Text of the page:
The Crested lark (Galerida cristata (Linnaeus, 1758)) is a bird belonging to the Alaudidae family.
From a systematic point of view it belongs to the Eukaryota Domain, Regno Animalia, Phylum Chordata, Classe Aves, Subclass Neornithes, Superorder Neognathae, Passeriformes Order, Suborder Oscines, Infraorder Passerida, Superfamily Sylvioidea, Family Alaudidae and therefore to the Genus Galerida and to the Species G. cristata .
Geographical Distribution and Habitat –
The Crested lark is a bird present in a range that includes Europe, Africa and Asia.
In Europe it is present throughout the central area up to north-western Spain, north-western Hungary, the Baltic republics and Ukraine.
In Italy it is present as a nesting, sedentary species in the southern regions.
Its habitat is that of open spaces, both uncultivated areas and cultivated fields; however, it also inhabits clearings, meadows, pastures and arid environments such as garrigues, where small bushes of rosemary and lavender grow. More rarely it is possible to sight it among vineyards, orchards, olive groves where trees are sparse. In winter it also frequents river banks.
Galerida cristata has a length of 17-18.5 cm, with a wingspan of 32-36 cm and a weight of 35-45 gr.
It is a species without sexual dimorphism with a rather stocky body.
The adults have a brown upper coloration with dark brown speckles.
The throat is whitish in color, with some fine dark streaks and a slight white eyebrow above and around the eye.
The chest is whitish in color with dark brown – blackish streaks.
The beak is pink with blackish shades and the legs of a pinkish colored – carnacino.
The salient feature is the presence on the head of a ridge which, if erected, is clearly visible. The upper wings are mainly brown with no obvious streaks. The tail is light brown in the center, blackish towards the end and has tawny external helms.
The wing below, in the portion that is close to the body, has tawny hues and the remaining parts are a fairly light brown.
Young people appear quite similar to adults.
This bird can also be recognized as its song is melodious but monotonous. Sing both in flight and on the ground with a repetitive 3-note line with low and high tones.
The Crested lark nests, two or three times a year, in the period between April and June.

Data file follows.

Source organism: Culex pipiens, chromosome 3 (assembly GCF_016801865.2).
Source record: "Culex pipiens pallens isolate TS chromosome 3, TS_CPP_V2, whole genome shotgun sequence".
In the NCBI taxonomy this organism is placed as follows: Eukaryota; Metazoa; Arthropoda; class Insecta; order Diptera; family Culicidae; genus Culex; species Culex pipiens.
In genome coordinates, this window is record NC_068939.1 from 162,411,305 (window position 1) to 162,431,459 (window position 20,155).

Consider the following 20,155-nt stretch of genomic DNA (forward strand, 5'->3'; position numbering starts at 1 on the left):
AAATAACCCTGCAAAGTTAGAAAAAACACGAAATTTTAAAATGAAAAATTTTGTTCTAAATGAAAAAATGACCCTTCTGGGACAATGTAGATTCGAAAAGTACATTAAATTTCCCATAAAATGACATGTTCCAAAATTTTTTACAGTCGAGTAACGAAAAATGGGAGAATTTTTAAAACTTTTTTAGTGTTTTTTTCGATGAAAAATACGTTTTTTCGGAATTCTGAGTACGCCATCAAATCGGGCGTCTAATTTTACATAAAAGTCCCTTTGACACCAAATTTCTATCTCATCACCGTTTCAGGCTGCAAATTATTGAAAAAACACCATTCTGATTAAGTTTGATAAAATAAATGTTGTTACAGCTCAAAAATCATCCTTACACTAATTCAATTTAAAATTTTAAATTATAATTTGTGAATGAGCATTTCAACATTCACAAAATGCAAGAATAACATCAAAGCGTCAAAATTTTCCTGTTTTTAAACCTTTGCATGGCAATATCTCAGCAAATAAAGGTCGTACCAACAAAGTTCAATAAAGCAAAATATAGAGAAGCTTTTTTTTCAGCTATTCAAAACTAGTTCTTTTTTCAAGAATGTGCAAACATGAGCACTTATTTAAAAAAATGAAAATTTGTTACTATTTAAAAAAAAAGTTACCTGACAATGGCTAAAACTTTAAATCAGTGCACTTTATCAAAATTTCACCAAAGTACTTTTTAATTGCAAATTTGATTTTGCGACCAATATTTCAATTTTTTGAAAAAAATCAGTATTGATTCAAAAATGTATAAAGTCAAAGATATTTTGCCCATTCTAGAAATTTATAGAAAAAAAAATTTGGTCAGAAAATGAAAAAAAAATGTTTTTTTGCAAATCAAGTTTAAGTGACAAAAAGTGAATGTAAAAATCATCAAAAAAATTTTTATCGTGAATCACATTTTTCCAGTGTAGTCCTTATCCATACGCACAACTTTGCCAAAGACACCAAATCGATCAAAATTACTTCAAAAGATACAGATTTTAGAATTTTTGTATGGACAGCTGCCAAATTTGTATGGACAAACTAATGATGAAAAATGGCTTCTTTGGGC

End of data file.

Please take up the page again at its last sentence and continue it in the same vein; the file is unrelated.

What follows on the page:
The nest is built by the female, with dry grass, feathers, roots and positioned on the ground, well camouflaged between the irregularities of the soil.
This then lays 5 – 6 eggs, varying in color between yellow and reddish white, speckled with gray and yellow-brown, and alternates with the male for their hatching.
The eggs hatch after a period of 11 to 13 days.
The chicks, which are characterized by a soft yellow fluff, remain safe in the nest for about ten days but, once released, within another ten days they take flight.
Ecological role –
Thirty-seven different subspecies are recognized in Crested lark, some of which are present in central-southern Italy, including the Galerida cristata neumanni, which can be observed in Tuscany and Lazio, up to Rome, and the Galerida cristata apuliae, which frequents the South and Sicily. During the winter, contingents arriving from northern Europe can join these sedentary populations.
It is a bird capable of camouflaging itself on the ground thanks to its light brown color; when she is frightened, she remains motionless until she feels safe, and then starts hopping in the fields looking for seeds and insects.
It feeds mainly on seeds and insects, while the former prevail in the summer season, the latter allow the species to overcome the cold season.
In Italy the population of this bird, although there are indications of a local decline in some areas, such as the Po Valley (Brichetti, com. Pers.), As a whole does not seem to reach the conditions to be classified within one of the threat categories (population decline of 30% in three generations, reduced number of mature individuals, restricted area) and is therefore classified as a minor concern (LC).
– Wikipedia, the free encyclopedia.
– C. Battisti, D. Taffon, F. Giucca, 2008. Atlas of nesting birds, Gangemi Editore, Rome.
– L. Svensson, K. Mullarney, D. Zetterstrom, 1999. Guide to birds of Europe, North Africa and the Near East, Harper Collins Editore, United Kingdom.